During periods of billion dollar valuations, working at a startup appears sexy, hip, and very alluring. However, most professionals do not realize the sacrifices that will be necessary and they underestimate the risks associated with startups. As an entrepreneur, it has taken me time to realize that not everyone is suited for the long grind, regardless of the potential return. The average startup that goes public takes 8 years to develop, slightly shorter than the average length of a marriage in the US.

For people that are transitioning from the corporate world to a private company, it is usually best join a startup that is well funded and further developed, which diminishes the "shock." Most people have a very difficult time going from a structured environment to a new startup at the incubation phase.

When you join a start up, you can forget about the following large company luxuries:

  1. Someone to clean your coffee mug everyday
  2. An assistant to schedule every meeting and organize your calendar
  3. Business class tickets on long haul flights
  4. An expensive office
  5. 50 people on your team

Similarly, it can be hard for a startup CEO to find experienced recruits that are suitable for the startup environment. As a startup CEO, you want teammates that are as committed to the same vision and are willing to take the same risk and make sacrifices.

I recently met with a very smart startup CEO that understood that he needed to recruit a more seasoned manager to compliment his skills. He made an offer to a very accomplished corporate executive; I asked him why his new hire hasn't started. He is waiting for the funding to close. I asked whether he needs the income. No, he just wanted to make sure that it was secure. It became quite clear that the young CEO was about to make a classic mistake in hiring a seasoned executive who was conditionally committed.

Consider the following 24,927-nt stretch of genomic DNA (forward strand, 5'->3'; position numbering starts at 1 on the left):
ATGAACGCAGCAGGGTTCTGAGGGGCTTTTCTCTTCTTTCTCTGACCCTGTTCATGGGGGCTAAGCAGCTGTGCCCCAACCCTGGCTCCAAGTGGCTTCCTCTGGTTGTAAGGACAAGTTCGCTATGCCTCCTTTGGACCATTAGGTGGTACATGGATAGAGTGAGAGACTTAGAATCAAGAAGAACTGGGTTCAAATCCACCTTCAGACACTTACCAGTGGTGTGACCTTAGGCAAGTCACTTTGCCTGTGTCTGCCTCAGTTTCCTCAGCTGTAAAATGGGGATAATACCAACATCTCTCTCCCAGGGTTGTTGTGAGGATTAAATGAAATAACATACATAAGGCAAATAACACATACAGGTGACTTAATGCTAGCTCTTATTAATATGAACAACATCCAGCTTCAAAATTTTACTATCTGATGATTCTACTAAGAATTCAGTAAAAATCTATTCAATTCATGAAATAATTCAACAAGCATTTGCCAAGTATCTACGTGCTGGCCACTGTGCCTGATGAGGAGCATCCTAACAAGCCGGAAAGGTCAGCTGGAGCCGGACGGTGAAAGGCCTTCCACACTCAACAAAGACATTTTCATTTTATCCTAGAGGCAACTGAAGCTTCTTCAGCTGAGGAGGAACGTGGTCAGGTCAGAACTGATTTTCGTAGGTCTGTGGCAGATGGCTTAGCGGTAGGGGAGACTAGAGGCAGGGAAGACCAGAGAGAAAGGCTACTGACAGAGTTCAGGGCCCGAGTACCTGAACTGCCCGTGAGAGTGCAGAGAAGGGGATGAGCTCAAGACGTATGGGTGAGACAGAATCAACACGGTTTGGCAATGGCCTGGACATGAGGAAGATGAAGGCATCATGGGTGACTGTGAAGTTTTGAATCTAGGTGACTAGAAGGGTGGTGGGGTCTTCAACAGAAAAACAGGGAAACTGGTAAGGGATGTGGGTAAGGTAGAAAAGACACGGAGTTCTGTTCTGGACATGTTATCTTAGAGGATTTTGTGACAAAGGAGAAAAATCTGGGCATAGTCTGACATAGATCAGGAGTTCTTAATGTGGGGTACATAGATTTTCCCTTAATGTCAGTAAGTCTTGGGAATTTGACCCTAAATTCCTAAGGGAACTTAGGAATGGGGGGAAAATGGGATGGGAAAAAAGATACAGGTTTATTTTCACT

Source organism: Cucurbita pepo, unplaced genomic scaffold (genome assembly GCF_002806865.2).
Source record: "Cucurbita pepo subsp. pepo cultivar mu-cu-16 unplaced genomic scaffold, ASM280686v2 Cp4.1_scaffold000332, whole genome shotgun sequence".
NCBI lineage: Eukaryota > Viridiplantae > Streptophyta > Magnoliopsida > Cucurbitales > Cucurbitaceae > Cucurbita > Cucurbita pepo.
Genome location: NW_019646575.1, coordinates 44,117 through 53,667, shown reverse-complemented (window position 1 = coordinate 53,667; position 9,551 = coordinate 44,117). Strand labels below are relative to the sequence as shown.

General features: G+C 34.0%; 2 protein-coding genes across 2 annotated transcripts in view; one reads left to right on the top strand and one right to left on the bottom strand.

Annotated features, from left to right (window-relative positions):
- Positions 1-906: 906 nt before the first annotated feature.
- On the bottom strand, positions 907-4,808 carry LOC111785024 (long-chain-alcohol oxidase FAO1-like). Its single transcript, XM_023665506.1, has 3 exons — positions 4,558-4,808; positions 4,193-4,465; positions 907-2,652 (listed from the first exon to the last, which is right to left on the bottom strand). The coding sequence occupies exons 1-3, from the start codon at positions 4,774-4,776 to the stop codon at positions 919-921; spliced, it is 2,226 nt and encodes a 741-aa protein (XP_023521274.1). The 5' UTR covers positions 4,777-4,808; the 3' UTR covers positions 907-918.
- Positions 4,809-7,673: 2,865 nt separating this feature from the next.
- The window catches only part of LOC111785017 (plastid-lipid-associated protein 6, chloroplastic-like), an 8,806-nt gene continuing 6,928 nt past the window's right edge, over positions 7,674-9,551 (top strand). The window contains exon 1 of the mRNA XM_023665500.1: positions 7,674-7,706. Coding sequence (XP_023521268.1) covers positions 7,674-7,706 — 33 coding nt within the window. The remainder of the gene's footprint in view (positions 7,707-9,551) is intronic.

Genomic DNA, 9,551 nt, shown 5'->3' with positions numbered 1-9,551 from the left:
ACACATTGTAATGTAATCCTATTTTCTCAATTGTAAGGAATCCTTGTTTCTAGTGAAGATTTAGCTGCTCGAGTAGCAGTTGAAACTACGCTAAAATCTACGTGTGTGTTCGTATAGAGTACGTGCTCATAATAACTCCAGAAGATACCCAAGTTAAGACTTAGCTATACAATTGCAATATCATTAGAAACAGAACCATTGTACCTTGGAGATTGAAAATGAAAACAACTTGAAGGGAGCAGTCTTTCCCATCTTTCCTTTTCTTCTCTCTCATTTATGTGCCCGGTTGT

So what should you expect?

  1. If the person will not join before the next round of funding is completed, it could be a sign that they are not the right person, especially if they have previously been successful and can withstand a lower salary. Search for the skill set that will help the company over the next 24 months with startup experience.
  2. Are they willing to meet with investors before they join the company? You want teammates that are willing to roll up their sleeves and be your partner.
  3. Are they requesting a salary greater than $150,000? Most VCs believe that there is a correlation between a lower current compensation and success. You want the management team to earn enough to be able to cover expenses but not too much so that the upside from the stock options is less meaningful.
  4. Did they ask for an excessive amount of current compensation and very little equity or stock options? When hiring from a large company, some employees will want the same base salary as they are earning and tend to request too few stock options.
  5. Did they ask where the office is located? The days of offices are over; most startups have cubicle arrangements to promote openness and teamwork.
  6. If they ask what time everyone goes home or for the vacation policy, they might not be the right fit.

Get ready to roll up your sleeves and get to work....

Published on: Oct 7, 2014